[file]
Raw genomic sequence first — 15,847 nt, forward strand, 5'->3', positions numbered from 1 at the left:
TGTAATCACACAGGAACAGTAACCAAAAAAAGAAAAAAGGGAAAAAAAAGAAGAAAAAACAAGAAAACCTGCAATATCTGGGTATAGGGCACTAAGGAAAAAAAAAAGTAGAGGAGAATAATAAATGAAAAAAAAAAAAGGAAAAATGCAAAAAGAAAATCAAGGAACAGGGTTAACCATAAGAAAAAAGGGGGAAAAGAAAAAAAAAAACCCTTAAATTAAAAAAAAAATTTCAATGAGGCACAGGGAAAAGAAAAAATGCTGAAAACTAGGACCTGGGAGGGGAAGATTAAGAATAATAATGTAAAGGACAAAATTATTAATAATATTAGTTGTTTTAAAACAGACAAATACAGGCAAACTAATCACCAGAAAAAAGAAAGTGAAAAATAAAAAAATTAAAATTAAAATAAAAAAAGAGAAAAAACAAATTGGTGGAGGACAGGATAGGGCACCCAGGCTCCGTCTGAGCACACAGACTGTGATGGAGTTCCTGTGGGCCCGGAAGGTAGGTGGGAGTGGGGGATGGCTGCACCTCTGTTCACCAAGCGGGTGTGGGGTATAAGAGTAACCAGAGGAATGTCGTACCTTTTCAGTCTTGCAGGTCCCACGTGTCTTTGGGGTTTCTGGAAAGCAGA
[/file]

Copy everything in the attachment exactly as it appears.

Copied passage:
Raw genomic sequence first — 15,847 nt, forward strand, 5'->3', positions numbered from 1 at the left:
TGTAATCACACAGGAACAGTAACCAAAAAAAGAAAAAAGGGAAAAAAAAGAAGAAAAAACAAGAAAACCTGCAATATCTGGGTATAGGGCACTAAGGAAAAAAAAAAGTAGAGGAGAATAATAAATGAAAAAAAAAAAAGGAAAAATGCAAAAAGAAAATCAAGGAACAGGGTTAACCATAAGAAAAAAGGGGGAAAAGAAAAAAAAAAACCCTTAAATTAAAAAAAAAATTTCAATGAGGCACAGGGAAAAGAAAAAATGCTGAAAACTAGGACCTGGGAGGGGAAGATTAAGAATAATAATGTAAAGGACAAAATTATTAATAATATTAGTTGTTTTAAAACAGACAAATACAGGCAAACTAATCACCAGAAAAAAGAAAGTGAAAAATAAAAAAATTAAAATTAAAATAAAAAAAGAGAAAAAACAAATTGGTGGAGGACAGGATAGGGCACCCAGGCTCCGTCTGAGCACACAGACTGTGATGGAGTTCCTGTGGGCCCGGAAGGTAGGTGGGAGTGGGGGATGGCTGCACCTCTGTTCACCAAGCGGGTGTGGGGTATAAGAGTAACCAGAGGAATGTCGTACCTTTTCAGTCTTGCAGGTCCCACGTGTCTTTGGGGTTTCTGGAAAGCAGA